Why We’re Losing the New Cold War

Short answer: bad leadership. Let’s look at a similar situation from history—JFK and Nikita Krushchev’s standoff over Cuba. Even though many people cite the Cuban Missile Crisis as a token of JFK’s ability to negotiate tense and difficult international situations, what most people don’t point out is what got JFK into that situation in the first place—his pathetic performance at the Vienna summit he himself had called for.

Krushchev just beat the garbage out of him verbally for a few days, and left the summit very pleased with himself. In Krushchev’s mind, JFK was someone he could easily outwit. JFK came off as “too intelligent and too weak,” as a boyish political amateur with little experience and no stones.

Krushchev would probably never have instigated the Cuban Missile Crisis, or built the Berlin Wall, if he had not been sure that JFK’s numerous insinuations of retribution were ultimately hollow. In 2008, long before Putin started rattling his sabers over Crimea and the Ukraine, Obama regularly quoted one of JFK’s time-tested phrases: “Let us never negotiate out of fear. But let us never fear to negotiate.” In fact, an article in the New York Times from 2008 points out the unflattering similarities between the negotiation styles of Obama and JFK. The article concludes with a prescient warning:

. . . While there were many factors that led to the missile crisis, it is no exaggeration to say that the impression Khrushchev formed at Vienna — of Kennedy as ineffective — was among them.

 

If Barack Obama wants to follow in Kennedy’s footsteps, he should heed the lesson that Kennedy learned in his first year in office: sometimes there is good reason to fear to negotiate.

Well, I can say with confidence that even after a term and a half in office, Obama has not learned that lesson. And we’re losing the new Cold War because of it. Obama’s threats mean nothing. As an article in the Wall Street Journal makes clear:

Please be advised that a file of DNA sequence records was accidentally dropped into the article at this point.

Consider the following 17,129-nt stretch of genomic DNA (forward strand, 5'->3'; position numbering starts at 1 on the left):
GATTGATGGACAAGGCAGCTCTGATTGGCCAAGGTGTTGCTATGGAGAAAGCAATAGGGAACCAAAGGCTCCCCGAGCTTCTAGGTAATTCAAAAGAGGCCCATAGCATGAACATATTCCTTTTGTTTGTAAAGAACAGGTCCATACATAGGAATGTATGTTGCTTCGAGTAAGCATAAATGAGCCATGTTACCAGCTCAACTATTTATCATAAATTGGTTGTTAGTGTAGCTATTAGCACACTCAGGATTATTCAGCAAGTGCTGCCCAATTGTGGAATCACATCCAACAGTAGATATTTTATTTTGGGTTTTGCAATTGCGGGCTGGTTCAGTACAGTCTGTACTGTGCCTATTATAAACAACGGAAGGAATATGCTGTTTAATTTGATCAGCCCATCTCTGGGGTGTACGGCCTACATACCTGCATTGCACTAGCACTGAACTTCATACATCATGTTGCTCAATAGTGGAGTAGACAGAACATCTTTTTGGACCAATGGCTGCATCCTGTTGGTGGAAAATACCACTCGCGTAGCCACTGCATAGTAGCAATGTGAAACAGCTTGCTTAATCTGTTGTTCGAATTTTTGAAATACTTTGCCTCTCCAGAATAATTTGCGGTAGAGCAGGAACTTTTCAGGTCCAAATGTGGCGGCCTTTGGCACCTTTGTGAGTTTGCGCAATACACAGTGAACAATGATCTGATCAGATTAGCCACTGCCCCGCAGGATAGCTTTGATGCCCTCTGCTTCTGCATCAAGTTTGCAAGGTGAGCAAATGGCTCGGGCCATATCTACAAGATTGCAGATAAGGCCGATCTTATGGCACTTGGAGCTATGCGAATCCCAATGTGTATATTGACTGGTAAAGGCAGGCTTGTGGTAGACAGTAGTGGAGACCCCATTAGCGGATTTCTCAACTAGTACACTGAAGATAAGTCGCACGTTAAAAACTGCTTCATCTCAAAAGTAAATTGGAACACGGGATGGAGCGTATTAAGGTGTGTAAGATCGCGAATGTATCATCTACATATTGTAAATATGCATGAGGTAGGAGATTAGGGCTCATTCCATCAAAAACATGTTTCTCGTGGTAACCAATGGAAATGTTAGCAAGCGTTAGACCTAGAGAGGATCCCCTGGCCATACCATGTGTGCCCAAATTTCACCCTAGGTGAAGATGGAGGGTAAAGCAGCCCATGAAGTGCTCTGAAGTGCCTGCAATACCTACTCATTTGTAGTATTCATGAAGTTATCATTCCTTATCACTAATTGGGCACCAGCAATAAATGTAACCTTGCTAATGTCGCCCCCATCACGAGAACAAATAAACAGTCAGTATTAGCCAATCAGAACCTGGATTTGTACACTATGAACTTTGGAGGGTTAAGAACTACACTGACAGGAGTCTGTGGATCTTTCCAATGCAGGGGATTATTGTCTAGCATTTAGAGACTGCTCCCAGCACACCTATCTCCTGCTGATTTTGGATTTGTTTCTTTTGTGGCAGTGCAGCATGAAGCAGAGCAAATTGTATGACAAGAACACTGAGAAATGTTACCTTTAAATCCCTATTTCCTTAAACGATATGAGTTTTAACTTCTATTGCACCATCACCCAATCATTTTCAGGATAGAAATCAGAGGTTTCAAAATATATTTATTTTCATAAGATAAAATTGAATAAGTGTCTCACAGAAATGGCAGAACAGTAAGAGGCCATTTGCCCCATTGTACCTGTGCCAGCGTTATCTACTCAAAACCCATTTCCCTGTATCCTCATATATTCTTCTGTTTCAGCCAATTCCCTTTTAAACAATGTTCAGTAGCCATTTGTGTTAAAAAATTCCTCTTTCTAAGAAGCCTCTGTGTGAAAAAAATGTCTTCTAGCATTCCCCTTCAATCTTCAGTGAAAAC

Is there any reason for Russia to think Mr. Obama means business? What were the costs to Russia for harboring Edward Snowden? When the Kremlin was considering in June what to do with the fugitive NSA contractor living in a Moscow transit lounge, Mr. Kerry warned that there would be “consequences” for giving him asylum. He got asylum; there were no consequences.

 

Two months later, Mr. Obama was happy to accept Russian mediation for a face-saving deal on Syria’s chemical weapons rather than impose the consequences he had promised if Bashar Assad used them. A few months after that, the administration quietly eased its enforcement of the Magnitsky Act sanctioning corrupt Russian officials.

 

It’s probably asking too much of this president to see a connection between his Syria capitulation and this month’s events in Ukraine.

It’s not just Syria. It’s everything. Obama thinks he can outsmart the universe. Kind of like JFK. But when it comes down to it, he doesn’t have the courage or the conviction to follow through—unlike JFK (whatever his faults). Obama is weak. And he makes the US look weak. And in this new Cold War scenario, the other world powers vying for a shot at hegemony are much more likely to play chicken. And when they do, you can bet the Presidency we’ll lose.